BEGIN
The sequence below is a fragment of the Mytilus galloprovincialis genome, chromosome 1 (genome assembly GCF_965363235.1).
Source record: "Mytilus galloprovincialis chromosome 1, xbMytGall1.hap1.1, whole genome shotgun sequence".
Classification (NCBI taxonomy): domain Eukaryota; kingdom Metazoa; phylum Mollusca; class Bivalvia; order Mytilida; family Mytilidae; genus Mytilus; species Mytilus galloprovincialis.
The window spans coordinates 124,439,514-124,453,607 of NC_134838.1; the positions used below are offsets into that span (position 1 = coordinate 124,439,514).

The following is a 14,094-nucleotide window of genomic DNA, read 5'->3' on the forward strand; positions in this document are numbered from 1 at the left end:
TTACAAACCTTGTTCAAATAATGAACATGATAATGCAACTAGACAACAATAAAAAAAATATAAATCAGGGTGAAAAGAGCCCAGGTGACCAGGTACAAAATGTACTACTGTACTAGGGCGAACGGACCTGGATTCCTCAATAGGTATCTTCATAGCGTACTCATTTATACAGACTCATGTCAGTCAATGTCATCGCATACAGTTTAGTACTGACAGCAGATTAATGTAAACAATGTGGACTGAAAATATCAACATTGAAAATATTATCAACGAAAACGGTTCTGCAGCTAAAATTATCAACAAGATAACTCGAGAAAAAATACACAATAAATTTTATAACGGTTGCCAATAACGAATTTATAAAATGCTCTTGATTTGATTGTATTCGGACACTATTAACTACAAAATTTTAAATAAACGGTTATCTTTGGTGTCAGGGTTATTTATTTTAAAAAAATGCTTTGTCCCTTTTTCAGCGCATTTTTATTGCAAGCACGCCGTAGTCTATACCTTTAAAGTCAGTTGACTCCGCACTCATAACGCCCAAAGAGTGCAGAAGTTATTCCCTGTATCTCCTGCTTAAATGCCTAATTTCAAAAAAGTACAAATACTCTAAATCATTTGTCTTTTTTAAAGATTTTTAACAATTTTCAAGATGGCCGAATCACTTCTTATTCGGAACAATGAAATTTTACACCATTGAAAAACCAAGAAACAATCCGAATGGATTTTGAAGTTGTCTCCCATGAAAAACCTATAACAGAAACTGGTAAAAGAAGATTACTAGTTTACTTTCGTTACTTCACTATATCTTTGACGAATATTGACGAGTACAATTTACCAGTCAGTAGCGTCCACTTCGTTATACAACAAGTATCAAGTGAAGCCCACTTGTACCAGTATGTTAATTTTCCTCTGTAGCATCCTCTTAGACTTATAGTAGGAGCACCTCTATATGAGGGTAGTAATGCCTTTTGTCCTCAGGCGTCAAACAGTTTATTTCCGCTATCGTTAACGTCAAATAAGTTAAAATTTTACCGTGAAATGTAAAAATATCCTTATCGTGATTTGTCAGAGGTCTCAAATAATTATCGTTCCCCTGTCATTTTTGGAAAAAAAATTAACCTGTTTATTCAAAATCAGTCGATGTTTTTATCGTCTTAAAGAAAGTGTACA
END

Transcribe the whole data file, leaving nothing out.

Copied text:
The sequence below is a fragment of the Mytilus galloprovincialis genome, chromosome 1 (genome assembly GCF_965363235.1).
Source record: "Mytilus galloprovincialis chromosome 1, xbMytGall1.hap1.1, whole genome shotgun sequence".
Classification (NCBI taxonomy): domain Eukaryota; kingdom Metazoa; phylum Mollusca; class Bivalvia; order Mytilida; family Mytilidae; genus Mytilus; species Mytilus galloprovincialis.
The window spans coordinates 124,439,514-124,453,607 of NC_134838.1; the positions used below are offsets into that span (position 1 = coordinate 124,439,514).

The following is a 14,094-nucleotide window of genomic DNA, read 5'->3' on the forward strand; positions in this document are numbered from 1 at the left end:
TTACAAACCTTGTTCAAATAATGAACATGATAATGCAACTAGACAACAATAAAAAAAATATAAATCAGGGTGAAAAGAGCCCAGGTGACCAGGTACAAAATGTACTACTGTACTAGGGCGAACGGACCTGGATTCCTCAATAGGTATCTTCATAGCGTACTCATTTATACAGACTCATGTCAGTCAATGTCATCGCATACAGTTTAGTACTGACAGCAGATTAATGTAAACAATGTGGACTGAAAATATCAACATTGAAAATATTATCAACGAAAACGGTTCTGCAGCTAAAATTATCAACAAGATAACTCGAGAAAAAATACACAATAAATTTTATAACGGTTGCCAATAACGAATTTATAAAATGCTCTTGATTTGATTGTATTCGGACACTATTAACTACAAAATTTTAAATAAACGGTTATCTTTGGTGTCAGGGTTATTTATTTTAAAAAAATGCTTTGTCCCTTTTTCAGCGCATTTTTATTGCAAGCACGCCGTAGTCTATACCTTTAAAGTCAGTTGACTCCGCACTCATAACGCCCAAAGAGTGCAGAAGTTATTCCCTGTATCTCCTGCTTAAATGCCTAATTTCAAAAAAGTACAAATACTCTAAATCATTTGTCTTTTTTAAAGATTTTTAACAATTTTCAAGATGGCCGAATCACTTCTTATTCGGAACAATGAAATTTTACACCATTGAAAAACCAAGAAACAATCCGAATGGATTTTGAAGTTGTCTCCCATGAAAAACCTATAACAGAAACTGGTAAAAGAAGATTACTAGTTTACTTTCGTTACTTCACTATATCTTTGACGAATATTGACGAGTACAATTTACCAGTCAGTAGCGTCCACTTCGTTATACAACAAGTATCAAGTGAAGCCCACTTGTACCAGTATGTTAATTTTCCTCTGTAGCATCCTCTTAGACTTATAGTAGGAGCACCTCTATATGAGGGTAGTAATGCCTTTTGTCCTCAGGCGTCAAACAGTTTATTTCCGCTATCGTTAACGTCAAATAAGTTAAAATTTTACCGTGAAATGTAAAAATATCCTTATCGTGATTTGTCAGAGGTCTCAAATAATTATCGTTCCCCTGTCATTTTTGGAAAAAAAATTAACCTGTTTATTCAAAATCAGTCGATGTTTTTATCGTCTTAAAGAAAGTGTACA